Microsoft isn’t too happy about Google’s recent disclosure of an exploit within Windows 8.1. The exploit, which is local-only, allows a non-administrator to escalate his or her privileges in order to gain administrator rights. Google discovered the vulnerability as a part of its Project Zero program, and gave Microsoft 90 days — a timeframe that Google itself has instituted — to patch the bug.
Things started unraveling earlier this month when Microsoft failed to release a patch before its 90 days were up. Google took matters into its own hands and published the exploit for all to see. At the time, Microsoft was rather cordial, issuing the following statement:
We are working to release a security update to address an Elevation of Privilege issue. It is important to note that for a would-be attacker to potentially exploit a system, they would first need to have valid logon credentials and be able to log on locally to a targeted machine. We encourage customers to keep their anti-virus software up to date, install all available Security Updates and enable the firewall on their computer.
However, the gloves have now come off and Microsoft is hitting back hard at Google’s policy of “full, public disclosure” which forces “software vendors to fix vulnerabilities more quickly and makes customers develop and take acetone to protect themselves.” According to Chris Betz, Senior Director for Microsoft’s Trustworthy Computing efforts, Google’s actions are reckless as they accelerate the timetable for patching exploits that may not be easily tackled in three months time.
“Releasing information absent context or a stated path to further protections, unduly pressures an already complicated technical environment,” Betz explained. “It is necessary to fully assess the potential vulnerability, design and evaluate against the broader threat landscape, and issue a “fix” before it is disclosed to the public, including those who would use the vulnerability to orchestrate an attack.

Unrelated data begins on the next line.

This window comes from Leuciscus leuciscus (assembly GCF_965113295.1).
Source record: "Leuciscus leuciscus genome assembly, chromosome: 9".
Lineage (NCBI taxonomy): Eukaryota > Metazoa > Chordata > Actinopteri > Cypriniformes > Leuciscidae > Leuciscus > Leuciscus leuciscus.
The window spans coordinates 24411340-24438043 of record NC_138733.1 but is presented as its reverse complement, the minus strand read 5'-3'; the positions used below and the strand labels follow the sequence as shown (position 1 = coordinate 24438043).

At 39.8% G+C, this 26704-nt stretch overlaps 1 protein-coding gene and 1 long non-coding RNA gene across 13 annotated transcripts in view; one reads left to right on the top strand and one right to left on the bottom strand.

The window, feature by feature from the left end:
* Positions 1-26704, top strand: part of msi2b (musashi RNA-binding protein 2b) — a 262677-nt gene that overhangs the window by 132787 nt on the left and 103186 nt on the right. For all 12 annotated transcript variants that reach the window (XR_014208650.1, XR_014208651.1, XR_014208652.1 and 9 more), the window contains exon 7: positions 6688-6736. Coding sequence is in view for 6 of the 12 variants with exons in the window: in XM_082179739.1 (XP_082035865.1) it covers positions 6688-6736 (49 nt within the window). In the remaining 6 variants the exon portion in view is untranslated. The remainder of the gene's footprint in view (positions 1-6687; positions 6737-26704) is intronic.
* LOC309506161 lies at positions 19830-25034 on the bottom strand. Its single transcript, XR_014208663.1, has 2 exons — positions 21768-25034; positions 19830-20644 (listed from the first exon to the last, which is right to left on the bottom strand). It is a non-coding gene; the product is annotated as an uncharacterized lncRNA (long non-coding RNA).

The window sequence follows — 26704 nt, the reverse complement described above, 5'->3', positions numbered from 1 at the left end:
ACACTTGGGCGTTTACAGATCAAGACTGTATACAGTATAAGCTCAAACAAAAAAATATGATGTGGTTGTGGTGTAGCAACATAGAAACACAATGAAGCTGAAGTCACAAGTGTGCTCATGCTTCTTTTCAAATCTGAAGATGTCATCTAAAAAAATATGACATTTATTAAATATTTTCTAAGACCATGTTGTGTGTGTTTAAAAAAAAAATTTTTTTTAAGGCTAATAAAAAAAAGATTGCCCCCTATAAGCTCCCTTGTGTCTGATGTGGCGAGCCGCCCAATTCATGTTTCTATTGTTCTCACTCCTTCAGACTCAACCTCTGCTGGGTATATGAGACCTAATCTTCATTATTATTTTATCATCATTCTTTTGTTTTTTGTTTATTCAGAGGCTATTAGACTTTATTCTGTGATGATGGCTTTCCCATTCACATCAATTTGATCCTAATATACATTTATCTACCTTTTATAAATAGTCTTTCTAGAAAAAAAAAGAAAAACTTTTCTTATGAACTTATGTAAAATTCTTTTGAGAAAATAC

“We believe those who fully disclose a vulnerability before a fix is broadly available are doing a disservice to millions of people and the systems they depend upon.”
What made the whole incident even more frustrating for Microsoft is that it told Google that a patch would be made available on January 13 — less than two weeks after Google’s 90-day time limit officially expired. However, as we all know, Google stuck to its guns and published the exploit anyway.
“Although following through keeps to Google’s announced timeline for disclosure, the decision feels less like principles and more like a ‘gotcha’, with customers the ones who may suffer as a result,” Betz warned. “What’s right for Google is not always right for customers. We urge Google to make protection of customers our collective primary goal.”
I must say that I’m starting to side a bit with Microsoft after hearing its side of things. Yes, I understand that Google wants to adhere to rules outlined in Project Zero, but 1) Microsoft had a fix in the works and 2) Microsoft gave Google the date for when the patch would be released. It might not have lined up with what Google was expecting, but it wasn’t like Microsoft was unreceptive to Google’s efforts in discovering the exploit.